PARIS—Satellite fleet operator Avanti Communications Group on May 16 promised investors an exceptional feat of revenue growth in the next few months as it seeks to meet its target for the fiscal year ending June 30.

London-based Avanti, which specializes in providing Ka-band broadband connectivity in Europe, the Middle East and Africa, said it still expects a 50 percent growth in “continuing business revenue on a constant-currency basis” for the current fiscal year.

The company did not spell out the difference between “continuing business revenue” and top-line revenue. In fiscal year 2015, Avanti reported revenue of $85.2 million. For the nine months ending March 31, revenue totaled $50.5 million.

“Guidance for approximately 50 percent growth in continuing business revenue on a constant currency basis in the full 2016 fiscal year is reaffirmed,” Avanti said in its May 16 earnings statement. “This guidance is underpinned by the strong and ongoing contract win momentum, with an element of revenue that we had expected to be recognized in the third quarter moving into Q4.”

Avanti operates three satellites in geostationary orbit and has a fourth, Hylas 4, scheduled for launch in early 2017. Hylas 4 will triple Avanti’s in-orbit capacity, with up to 28 gigahertz of throughput over Africa and Europe. The company said it has already booked orders for Hylas 4 and that “demand in West Africa appears strong across all sectors.”

In addition to Hylas 4, Avanti has leased 3 gigahertz of Ka-band capacity on a steerable beam on Luxembourg-based fleet operator SES’s Astra 5B satellite at 31.5 degrees east. For Avanti’s use, this steerable beam has been labeled Hylas 2B.

The lease, for an undisclosed sum, was part of a spectrum trade between Avanti and SES that was concluded in June 2015. At the time, Hylas 2B capacity was scheduled to enter service by early 2016. Avanti’s lease is for the remaining 13 years of service life of Astra 5B.

Avanti said in its most recent financial report that Hylas 2B would be in use starting sometime in June, and would be aimed at Central Europe. The company did not say why the capacity had not been activated earlier or specify the amount or schedule of its lease payments to SES.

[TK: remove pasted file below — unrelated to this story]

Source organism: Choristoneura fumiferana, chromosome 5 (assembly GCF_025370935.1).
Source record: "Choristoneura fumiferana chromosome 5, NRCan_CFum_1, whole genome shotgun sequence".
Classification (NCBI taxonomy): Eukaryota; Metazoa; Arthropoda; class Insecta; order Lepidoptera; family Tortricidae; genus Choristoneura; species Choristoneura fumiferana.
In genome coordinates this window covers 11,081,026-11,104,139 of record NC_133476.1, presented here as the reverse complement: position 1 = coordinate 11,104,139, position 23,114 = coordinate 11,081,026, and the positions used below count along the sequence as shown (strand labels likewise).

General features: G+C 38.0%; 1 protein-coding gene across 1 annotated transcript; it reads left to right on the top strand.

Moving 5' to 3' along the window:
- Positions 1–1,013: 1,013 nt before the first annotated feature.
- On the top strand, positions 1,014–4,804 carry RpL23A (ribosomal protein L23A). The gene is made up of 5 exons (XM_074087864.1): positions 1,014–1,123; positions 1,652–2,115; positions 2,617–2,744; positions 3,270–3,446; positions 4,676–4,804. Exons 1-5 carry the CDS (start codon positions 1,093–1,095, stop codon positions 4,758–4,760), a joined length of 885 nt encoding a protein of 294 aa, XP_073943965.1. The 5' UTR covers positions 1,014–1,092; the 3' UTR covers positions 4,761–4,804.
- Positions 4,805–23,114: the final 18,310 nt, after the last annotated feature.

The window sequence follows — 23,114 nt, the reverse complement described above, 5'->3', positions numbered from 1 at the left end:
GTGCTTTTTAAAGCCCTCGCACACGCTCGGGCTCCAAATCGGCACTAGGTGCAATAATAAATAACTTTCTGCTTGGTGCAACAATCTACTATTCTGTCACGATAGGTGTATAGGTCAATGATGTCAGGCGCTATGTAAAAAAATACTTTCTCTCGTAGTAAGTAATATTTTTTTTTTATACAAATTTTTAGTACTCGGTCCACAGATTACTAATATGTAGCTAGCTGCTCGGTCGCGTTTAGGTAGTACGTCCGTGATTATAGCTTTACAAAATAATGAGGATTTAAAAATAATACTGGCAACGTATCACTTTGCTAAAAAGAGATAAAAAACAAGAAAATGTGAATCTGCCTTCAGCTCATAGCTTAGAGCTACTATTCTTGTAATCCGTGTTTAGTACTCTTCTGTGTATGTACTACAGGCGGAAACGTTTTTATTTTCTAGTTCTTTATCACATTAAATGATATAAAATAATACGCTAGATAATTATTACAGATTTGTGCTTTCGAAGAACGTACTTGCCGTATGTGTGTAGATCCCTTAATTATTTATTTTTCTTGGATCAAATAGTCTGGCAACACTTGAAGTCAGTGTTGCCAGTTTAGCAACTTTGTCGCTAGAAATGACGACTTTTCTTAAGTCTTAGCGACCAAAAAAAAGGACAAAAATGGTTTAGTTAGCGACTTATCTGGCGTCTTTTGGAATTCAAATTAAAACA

Establishing a new commercial offer requires the installation of at least one gateway Earth station. Avanti has not announced an anchor customer for Hylas 2B, and the company made no forecast about near-term revenue potential from the satellite.

One obvious candidate for the capacity would be Eutelsat of Paris, whose existing consumer-broadband service is suffering from the saturation of its Ka-band satellite’s capacity in high-demand geographies including Britain and France.

Avanti reported revenue of $19.5 million for the three months ending March 31, up 12.7 percent from the three months ending Dec. 31. Avanti said that on a constant-current basis, the increase was 14.7 percent.

Avanti’s main service offering is high-throughput Ka-band satellite capacity, meaning multiple spot beams that allow for frequency reuse, whatever the selected frequency, and provide a multiplier effect on the amount of hertz generated by a given satellite.

One of the most-watched market developments in the commercial satellite telecommunications market today is these new high-throughput satellites’ effect on traditional satellite capacity.

Eutelsat on May 12 issued a profit and revenue warning that was based in part on evidence that competitors’ high-throughput satellites were taking future business away from Eutelsat’s conventional widebeam satellites for certain data applications.

“Market demand for high-throughput Ka-band satellite capacity across EMEA [Europe, the Middle East and Africa] is strong,” Avanti said. “Avanti continues to secure new high-quality customers, particularly in the large telco and government sectors, where sales cycles are long but contract value is high.

“This success is being driven by either migration from more expensive and lower-capability legacy systems, or the ability of high-quality Ka-band networks to grow the market for new satellite applications,” Avanti said.

Operators have said high-throughput satellites should be judged by a new set of key performance indicators, and that satellite fill rate is no longer a relevant metric. Avanti, for example, has said for the past year that its fleet is between 25 percent and 30 percent full – a level that conventional satellite operators would view as intolerable. For these businesses, a fill rate of 75 percent or higher is the goal.

Avanti said that as of March 31 it had $122.4 million in cash and an undrawn credit facility totaling $71 million and was seeking to bolster its liquidity. “Several different facilities have been offered and the most attractive is in documentation,” the company said.

Backlog at March 31 stood at $402 million, down 2 percent from Dec. 31. Avanti attributed the decline to currency-exchange effects and said: “This metric does not capture the expected growth from Avanti’s many frame contracts.”

Peter B. de Selding was the Paris bureau chief for SpaceNews.